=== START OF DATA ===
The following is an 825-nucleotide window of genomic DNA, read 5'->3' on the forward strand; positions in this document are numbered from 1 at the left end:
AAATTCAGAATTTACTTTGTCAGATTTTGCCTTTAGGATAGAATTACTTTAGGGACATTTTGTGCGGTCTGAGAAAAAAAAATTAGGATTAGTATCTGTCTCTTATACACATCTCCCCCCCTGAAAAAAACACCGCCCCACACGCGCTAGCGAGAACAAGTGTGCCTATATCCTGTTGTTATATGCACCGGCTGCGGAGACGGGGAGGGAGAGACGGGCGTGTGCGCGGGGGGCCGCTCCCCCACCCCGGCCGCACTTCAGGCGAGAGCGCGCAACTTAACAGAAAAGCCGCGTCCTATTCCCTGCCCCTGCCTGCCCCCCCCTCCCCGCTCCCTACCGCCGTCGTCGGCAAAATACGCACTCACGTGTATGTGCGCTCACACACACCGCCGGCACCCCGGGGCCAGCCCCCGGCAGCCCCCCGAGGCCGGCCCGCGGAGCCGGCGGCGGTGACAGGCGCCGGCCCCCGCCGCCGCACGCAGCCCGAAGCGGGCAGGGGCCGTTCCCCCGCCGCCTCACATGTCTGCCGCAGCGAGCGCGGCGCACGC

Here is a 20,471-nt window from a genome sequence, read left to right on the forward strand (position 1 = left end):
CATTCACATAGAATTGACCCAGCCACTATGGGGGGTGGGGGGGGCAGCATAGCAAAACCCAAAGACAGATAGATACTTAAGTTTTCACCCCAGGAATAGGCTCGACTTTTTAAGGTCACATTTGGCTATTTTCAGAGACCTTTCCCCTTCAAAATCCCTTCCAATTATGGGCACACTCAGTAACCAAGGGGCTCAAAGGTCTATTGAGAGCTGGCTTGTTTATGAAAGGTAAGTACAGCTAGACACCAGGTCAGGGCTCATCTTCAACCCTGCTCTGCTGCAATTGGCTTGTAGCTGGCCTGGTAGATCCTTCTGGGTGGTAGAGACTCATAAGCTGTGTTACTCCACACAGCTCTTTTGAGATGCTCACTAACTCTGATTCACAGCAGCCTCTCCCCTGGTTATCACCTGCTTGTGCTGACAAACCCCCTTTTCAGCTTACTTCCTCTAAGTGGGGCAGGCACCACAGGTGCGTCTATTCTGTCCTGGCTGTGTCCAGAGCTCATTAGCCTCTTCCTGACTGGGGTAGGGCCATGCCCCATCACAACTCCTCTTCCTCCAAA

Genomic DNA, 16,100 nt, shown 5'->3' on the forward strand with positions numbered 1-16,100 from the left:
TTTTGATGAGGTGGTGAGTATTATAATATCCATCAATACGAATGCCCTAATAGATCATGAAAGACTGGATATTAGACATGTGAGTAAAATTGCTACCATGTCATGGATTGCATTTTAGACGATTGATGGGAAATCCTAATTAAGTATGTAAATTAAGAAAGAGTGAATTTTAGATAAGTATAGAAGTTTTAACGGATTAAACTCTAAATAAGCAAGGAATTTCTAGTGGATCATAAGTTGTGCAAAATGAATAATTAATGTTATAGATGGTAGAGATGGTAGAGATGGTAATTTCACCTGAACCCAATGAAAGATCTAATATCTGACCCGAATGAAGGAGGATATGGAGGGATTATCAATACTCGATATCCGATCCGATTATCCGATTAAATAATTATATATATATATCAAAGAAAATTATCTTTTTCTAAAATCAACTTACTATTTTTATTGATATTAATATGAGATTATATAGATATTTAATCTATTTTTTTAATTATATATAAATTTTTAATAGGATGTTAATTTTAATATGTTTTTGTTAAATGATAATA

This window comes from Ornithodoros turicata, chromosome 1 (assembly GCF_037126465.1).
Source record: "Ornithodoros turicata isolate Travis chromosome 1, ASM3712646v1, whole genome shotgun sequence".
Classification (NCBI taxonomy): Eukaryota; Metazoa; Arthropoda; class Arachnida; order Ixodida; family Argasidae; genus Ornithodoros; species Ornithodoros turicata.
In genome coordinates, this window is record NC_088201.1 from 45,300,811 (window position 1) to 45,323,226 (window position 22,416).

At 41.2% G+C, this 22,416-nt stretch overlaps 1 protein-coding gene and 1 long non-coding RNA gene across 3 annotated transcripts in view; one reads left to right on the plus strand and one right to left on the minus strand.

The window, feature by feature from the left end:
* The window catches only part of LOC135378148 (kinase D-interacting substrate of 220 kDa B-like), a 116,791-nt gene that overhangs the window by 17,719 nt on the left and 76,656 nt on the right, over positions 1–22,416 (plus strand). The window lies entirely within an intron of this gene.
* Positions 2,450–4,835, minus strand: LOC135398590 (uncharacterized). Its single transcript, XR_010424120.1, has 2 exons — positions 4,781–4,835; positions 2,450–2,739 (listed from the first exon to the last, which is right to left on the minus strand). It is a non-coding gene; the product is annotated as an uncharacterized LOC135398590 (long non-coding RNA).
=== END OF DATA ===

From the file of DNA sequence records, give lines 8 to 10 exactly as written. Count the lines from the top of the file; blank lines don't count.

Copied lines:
Source record: "Ornithodoros turicata isolate Travis chromosome 1, ASM3712646v1, whole genome shotgun sequence".
Classification (NCBI taxonomy): Eukaryota; Metazoa; Arthropoda; class Arachnida; order Ixodida; family Argasidae; genus Ornithodoros; species Ornithodoros turicata.
In genome coordinates, this window is record NC_088201.1 from 45,300,811 (window position 1) to 45,323,226 (window position 22,416).